On Wednesday's episode of The Ezra Levant Show, former Facebook censor Ryan Hartwig joined the show to explain how the social media giant was involved in censoring Canadians during the 2019 federal election.
Ryan spoke to Ezra previously about a number of Facebook's censorship subjects and tactics that were deployed by censors like himself that were tasked with policing what was, and more importantly, was not allowed to be posted on the platform during the lead-up to the federal election.
This time around, Ryan showed Ezra the handbook distributed to the company he worked for that had the principles which guided what would be censored.
Some of the things outlined by Ryan included:
In this example [Canada's 2019 federal election], these are expected violations: hate speech, fake accounts, impersonations, voter fraud. So there's some things that are legitimate. But hate speech always seems to be [enforced when] attacking people on the left and coming from people on the right. So it just kind of goes along with that whole media slant that right wingers are racists.
Disinformation about where and went to vote, or impersonating someone else are things that most people are going to support. The trouble arises when things are less clear; a subject like hate speech, for example, is much harder to definitively define.
As Ryan explains: “For example, if I say on Facebook, 'Ezra is a Trump humper,' and you report it directly, that stays up. But if I call you a snowflake, that gets taken down.”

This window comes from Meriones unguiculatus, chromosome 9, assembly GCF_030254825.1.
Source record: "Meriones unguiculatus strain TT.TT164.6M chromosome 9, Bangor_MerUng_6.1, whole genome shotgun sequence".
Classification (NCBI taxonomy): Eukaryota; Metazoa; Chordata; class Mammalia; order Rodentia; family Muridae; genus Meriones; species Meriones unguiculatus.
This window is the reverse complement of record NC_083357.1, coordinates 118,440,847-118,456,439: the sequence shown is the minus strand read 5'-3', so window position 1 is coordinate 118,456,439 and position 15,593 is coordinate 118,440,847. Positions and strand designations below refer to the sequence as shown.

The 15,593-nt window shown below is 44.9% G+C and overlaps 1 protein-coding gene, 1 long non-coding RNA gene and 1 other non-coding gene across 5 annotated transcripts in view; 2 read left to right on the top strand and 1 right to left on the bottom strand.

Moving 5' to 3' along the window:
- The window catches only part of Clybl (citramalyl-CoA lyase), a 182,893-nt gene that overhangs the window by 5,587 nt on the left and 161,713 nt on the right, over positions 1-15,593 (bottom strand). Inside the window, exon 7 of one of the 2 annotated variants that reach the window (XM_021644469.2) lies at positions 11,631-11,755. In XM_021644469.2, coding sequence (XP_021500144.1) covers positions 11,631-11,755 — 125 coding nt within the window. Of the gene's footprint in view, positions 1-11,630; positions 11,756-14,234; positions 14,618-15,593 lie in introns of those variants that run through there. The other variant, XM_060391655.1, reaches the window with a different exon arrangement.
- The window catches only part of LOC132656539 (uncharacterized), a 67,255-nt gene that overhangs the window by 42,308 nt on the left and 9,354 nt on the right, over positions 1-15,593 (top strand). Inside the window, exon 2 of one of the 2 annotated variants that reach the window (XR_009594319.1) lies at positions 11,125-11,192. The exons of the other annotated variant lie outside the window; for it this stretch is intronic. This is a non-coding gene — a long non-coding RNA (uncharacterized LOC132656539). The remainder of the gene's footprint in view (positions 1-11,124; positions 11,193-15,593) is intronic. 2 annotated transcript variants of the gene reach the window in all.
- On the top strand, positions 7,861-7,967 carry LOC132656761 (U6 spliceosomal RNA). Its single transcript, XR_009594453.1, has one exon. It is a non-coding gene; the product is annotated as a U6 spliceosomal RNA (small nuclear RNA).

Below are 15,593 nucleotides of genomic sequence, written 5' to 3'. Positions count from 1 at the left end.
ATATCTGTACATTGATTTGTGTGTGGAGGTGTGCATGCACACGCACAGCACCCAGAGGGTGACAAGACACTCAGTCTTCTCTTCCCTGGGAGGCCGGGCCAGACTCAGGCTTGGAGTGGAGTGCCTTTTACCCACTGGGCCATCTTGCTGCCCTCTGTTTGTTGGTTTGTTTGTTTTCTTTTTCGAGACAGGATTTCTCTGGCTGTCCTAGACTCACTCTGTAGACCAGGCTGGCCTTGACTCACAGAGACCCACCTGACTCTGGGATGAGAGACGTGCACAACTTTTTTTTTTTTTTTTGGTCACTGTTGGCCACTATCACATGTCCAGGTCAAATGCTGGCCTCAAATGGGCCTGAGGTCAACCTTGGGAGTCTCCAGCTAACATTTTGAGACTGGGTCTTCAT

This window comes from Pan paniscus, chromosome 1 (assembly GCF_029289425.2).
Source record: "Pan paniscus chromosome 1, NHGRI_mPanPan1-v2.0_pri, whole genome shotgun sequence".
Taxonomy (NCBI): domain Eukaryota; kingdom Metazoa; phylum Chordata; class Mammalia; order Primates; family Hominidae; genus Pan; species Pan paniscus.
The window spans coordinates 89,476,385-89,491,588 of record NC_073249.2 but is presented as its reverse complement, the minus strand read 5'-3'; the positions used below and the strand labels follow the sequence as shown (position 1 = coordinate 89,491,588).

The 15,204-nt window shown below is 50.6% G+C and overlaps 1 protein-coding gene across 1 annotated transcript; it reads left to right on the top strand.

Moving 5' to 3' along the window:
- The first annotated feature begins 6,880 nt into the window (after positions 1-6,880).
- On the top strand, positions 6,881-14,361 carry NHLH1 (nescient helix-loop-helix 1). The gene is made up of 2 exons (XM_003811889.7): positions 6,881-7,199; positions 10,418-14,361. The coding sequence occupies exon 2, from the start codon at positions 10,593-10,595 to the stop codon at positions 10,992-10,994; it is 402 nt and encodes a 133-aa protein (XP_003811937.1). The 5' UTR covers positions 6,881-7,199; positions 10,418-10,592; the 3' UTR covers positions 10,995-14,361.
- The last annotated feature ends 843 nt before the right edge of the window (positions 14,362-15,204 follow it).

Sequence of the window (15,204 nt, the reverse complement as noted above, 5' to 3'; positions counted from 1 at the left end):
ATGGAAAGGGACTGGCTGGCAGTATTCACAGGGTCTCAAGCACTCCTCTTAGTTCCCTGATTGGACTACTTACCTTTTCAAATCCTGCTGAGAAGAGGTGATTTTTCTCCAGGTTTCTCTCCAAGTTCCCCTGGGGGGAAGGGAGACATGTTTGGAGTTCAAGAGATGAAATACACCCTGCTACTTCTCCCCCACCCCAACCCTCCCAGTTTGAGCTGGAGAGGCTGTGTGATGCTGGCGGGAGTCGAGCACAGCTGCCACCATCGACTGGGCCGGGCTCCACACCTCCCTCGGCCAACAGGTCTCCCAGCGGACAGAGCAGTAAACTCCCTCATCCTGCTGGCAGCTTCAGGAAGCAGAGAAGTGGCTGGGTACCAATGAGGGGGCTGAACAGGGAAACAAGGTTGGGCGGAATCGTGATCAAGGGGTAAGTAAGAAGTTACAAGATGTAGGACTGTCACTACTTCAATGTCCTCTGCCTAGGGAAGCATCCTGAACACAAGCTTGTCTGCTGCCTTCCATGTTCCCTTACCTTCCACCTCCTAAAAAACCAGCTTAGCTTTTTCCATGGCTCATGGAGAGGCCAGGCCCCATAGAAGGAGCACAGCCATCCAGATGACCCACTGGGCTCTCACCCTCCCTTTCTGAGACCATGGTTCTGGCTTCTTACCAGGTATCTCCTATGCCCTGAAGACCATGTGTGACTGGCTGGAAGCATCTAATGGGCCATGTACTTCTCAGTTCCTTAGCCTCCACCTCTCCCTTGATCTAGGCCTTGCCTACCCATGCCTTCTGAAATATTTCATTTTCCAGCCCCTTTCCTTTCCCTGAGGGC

Another issue with hate speech that Ryan detailed centred on NDP candidate Jagmeet Singh, who was featured in the training manual issued to Ryan's company.
Ryan told Ezra about the difficulty presented by someone always wearing a head covering that is associated with a religion:
There were some slides [in the manual] about hate speech towards Jagmeet Singh. They were basically explaining that Jagmeet Singh is protected under the hate speech policy because of his physical appearance, because he's wearing a head covering.
Hate speech protects against attacks against someone's religion, so it's kind of this grey area because if you're attacking him as a candidate and you have a picture of him, technically any attack on him would be considered an attack against his religion because he's always wearing the head covering.
So his religion is basically one and the same as him as a person. As a content moderator it's very easy to interpret an attack on him as a person an attack on his religion.
Ryan also explained how Facebook policies impact political memes and cartoons, saying:
There is a part of the policy that is 'visual hate speech.' So if I have a cartoon character of someone with a turban and I say with a caption 'that person's dumb' that gets deleted for hate speech because that visual of a person wearing a head covering would signify that person's religion.
The full interview with Ryan is available to subscribers of RebelNews+. If you're interested in signing up for just $8/month, you can CLICK HERE to subscribe.